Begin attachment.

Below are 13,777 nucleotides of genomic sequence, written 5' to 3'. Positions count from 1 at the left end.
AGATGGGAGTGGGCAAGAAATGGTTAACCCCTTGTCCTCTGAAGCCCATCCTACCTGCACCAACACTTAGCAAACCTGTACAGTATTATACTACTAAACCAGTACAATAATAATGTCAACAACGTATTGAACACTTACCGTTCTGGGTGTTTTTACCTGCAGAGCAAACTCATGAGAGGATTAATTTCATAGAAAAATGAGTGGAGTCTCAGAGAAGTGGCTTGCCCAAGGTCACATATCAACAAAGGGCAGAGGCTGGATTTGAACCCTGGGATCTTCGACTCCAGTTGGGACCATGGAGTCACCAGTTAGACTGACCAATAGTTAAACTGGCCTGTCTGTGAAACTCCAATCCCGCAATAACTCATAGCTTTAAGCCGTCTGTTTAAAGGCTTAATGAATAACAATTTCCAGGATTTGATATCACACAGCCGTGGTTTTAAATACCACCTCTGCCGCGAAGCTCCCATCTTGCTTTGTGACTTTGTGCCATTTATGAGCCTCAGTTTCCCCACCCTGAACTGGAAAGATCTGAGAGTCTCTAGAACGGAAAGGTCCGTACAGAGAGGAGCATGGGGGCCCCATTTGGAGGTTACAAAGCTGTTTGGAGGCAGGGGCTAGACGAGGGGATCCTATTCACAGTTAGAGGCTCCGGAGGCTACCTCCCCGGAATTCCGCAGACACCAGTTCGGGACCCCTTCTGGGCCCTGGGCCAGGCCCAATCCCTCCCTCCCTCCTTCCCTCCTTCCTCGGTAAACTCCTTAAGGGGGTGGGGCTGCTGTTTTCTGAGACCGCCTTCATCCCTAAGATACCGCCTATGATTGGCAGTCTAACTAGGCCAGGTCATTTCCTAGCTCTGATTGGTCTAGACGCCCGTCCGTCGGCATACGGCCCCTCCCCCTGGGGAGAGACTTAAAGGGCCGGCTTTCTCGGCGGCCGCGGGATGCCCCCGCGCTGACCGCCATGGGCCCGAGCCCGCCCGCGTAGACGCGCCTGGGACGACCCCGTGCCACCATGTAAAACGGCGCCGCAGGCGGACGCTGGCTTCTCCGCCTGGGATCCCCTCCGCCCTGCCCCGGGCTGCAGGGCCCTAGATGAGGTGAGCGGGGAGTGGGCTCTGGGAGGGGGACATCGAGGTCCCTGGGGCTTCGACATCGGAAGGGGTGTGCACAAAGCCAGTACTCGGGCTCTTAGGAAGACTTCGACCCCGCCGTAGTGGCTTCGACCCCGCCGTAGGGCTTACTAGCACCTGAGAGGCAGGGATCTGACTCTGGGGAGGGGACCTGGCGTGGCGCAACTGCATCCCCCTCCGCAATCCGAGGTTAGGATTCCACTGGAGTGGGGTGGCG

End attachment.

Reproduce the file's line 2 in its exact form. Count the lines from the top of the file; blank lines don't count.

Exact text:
AGATGGGAGTGGGCAAGAAATGGTTAACCCCTTGTCCTCTGAAGCCCATCCTACCTGCACCAACACTTAGCAAACCTGTACAGTATTATACTACTAAACCAGTACAATAATAATGTCAACAACGTATTGAACACTTACCGTTCTGGGTGTTTTTACCTGCAGAGCAAACTCATGAGAGGATTAATTTCATAGAAAAATGAGTGGAGTCTCAGAGAAGTGGCTTGCCCAAGGTCACATATCAACAAAGGGCAGAGGCTGGATTTGAACCCTGGGATCTTCGACTCCAGTTGGGACCATGGAGTCACCAGTTAGACTGACCAATAGTTAAACTGGCCTGTCTGTGAAACTCCAATCCCGCAATAACTCATAGCTTTAAGCCGTCTGTTTAAAGGCTTAATGAATAACAATTTCCAGGATTTGATATCACACAGCCGTGGTTTTAAATACCACCTCTGCCGCGAAGCTCCCATCTTGCTTTGTGACTTTGTGCCATTTATGAGCCTCAGTTTCCCCACCCTGAACTGGAAAGATCTGAGAGTCTCTAGAACGGAAAGGTCCGTACAGAGAGGAGCATGGGGGCCCCATTTGGAGGTTACAAAGCTGTTTGGAGGCAGGGGCTAGACGAGGGGATCCTATTCACAGTTAGAGGCTCCGGAGGCTACCTCCCCGGAATTCCGCAGACACCAGTTCGGGACCCCTTCTGGGCCCTGGGCCAGGCCCAATCCCTCCCTCCCTCCTTCCCTCCTTCCTCGGTAAACTCCTTAAGGGGGTGGGGCTGCTGTTTTCTGAGACCGCCTTCATCCCTAAGATACCGCCTATGATTGGCAGTCTAACTAGGCCAGGTCATTTCCTAGCTCTGATTGGTCTAGACGCCCGTCCGTCGGCATACGGCCCCTCCCCCTGGGGAGAGACTTAAAGGGCCGGCTTTCTCGGCGGCCGCGGGATGCCCCCGCGCTGACCGCCATGGGCCCGAGCCCGCCCGCGTAGACGCGCCTGGGACGACCCCGTGCCACCATGTAAAACGGCGCCGCAGGCGGACGCTGGCTTCTCCGCCTGGGATCCCCTCCGCCCTGCCCCGGGCTGCAGGGCCCTAGATGAGGTGAGCGGGGAGTGGGCTCTGGGAGGGGGACATCGAGGTCCCTGGGGCTTCGACATCGGAAGGGGTGTGCACAAAGCCAGTACTCGGGCTCTTAGGAAGACTTCGACCCCGCCGTAGTGGCTTCGACCCCGCCGTAGGGCTTACTAGCACCTGAGAGGCAGGGATCTGACTCTGGGGAGGGGACCTGGCGTGGCGCAACTGCATCCCCCTCCGCAATCCGAGGTTAGGATTCCACTGGAGTGGGGTGGCG